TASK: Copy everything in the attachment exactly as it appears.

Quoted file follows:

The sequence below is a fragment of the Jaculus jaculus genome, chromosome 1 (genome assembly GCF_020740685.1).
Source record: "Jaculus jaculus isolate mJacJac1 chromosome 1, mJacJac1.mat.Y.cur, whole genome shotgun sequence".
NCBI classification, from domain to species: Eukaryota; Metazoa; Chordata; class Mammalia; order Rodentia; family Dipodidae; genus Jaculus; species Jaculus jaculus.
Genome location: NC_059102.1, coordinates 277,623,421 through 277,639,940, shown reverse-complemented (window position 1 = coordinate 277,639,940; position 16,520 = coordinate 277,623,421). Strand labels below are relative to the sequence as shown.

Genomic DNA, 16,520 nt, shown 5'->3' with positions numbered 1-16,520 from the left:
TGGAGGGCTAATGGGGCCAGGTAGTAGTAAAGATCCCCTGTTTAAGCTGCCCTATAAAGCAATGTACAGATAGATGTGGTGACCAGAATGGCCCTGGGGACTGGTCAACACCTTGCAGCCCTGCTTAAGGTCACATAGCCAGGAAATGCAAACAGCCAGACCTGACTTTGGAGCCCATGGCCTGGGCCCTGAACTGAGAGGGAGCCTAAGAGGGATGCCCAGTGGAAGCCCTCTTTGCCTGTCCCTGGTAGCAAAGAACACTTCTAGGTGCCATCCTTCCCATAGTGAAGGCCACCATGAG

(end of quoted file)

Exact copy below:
The sequence below is a fragment of the Jaculus jaculus genome, chromosome 1 (genome assembly GCF_020740685.1).
Source record: "Jaculus jaculus isolate mJacJac1 chromosome 1, mJacJac1.mat.Y.cur, whole genome shotgun sequence".
NCBI classification, from domain to species: Eukaryota; Metazoa; Chordata; class Mammalia; order Rodentia; family Dipodidae; genus Jaculus; species Jaculus jaculus.
Genome location: NC_059102.1, coordinates 277,623,421 through 277,639,940, shown reverse-complemented (window position 1 = coordinate 277,639,940; position 16,520 = coordinate 277,623,421). Strand labels below are relative to the sequence as shown.

Genomic DNA, 16,520 nt, shown 5'->3' with positions numbered 1-16,520 from the left:
TGGAGGGCTAATGGGGCCAGGTAGTAGTAAAGATCCCCTGTTTAAGCTGCCCTATAAAGCAATGTACAGATAGATGTGGTGACCAGAATGGCCCTGGGGACTGGTCAACACCTTGCAGCCCTGCTTAAGGTCACATAGCCAGGAAATGCAAACAGCCAGACCTGACTTTGGAGCCCATGGCCTGGGCCCTGAACTGAGAGGGAGCCTAAGAGGGATGCCCAGTGGAAGCCCTCTTTGCCTGTCCCTGGTAGCAAAGAACACTTCTAGGTGCCATCCTTCCCATAGTGAAGGCCACCATGAG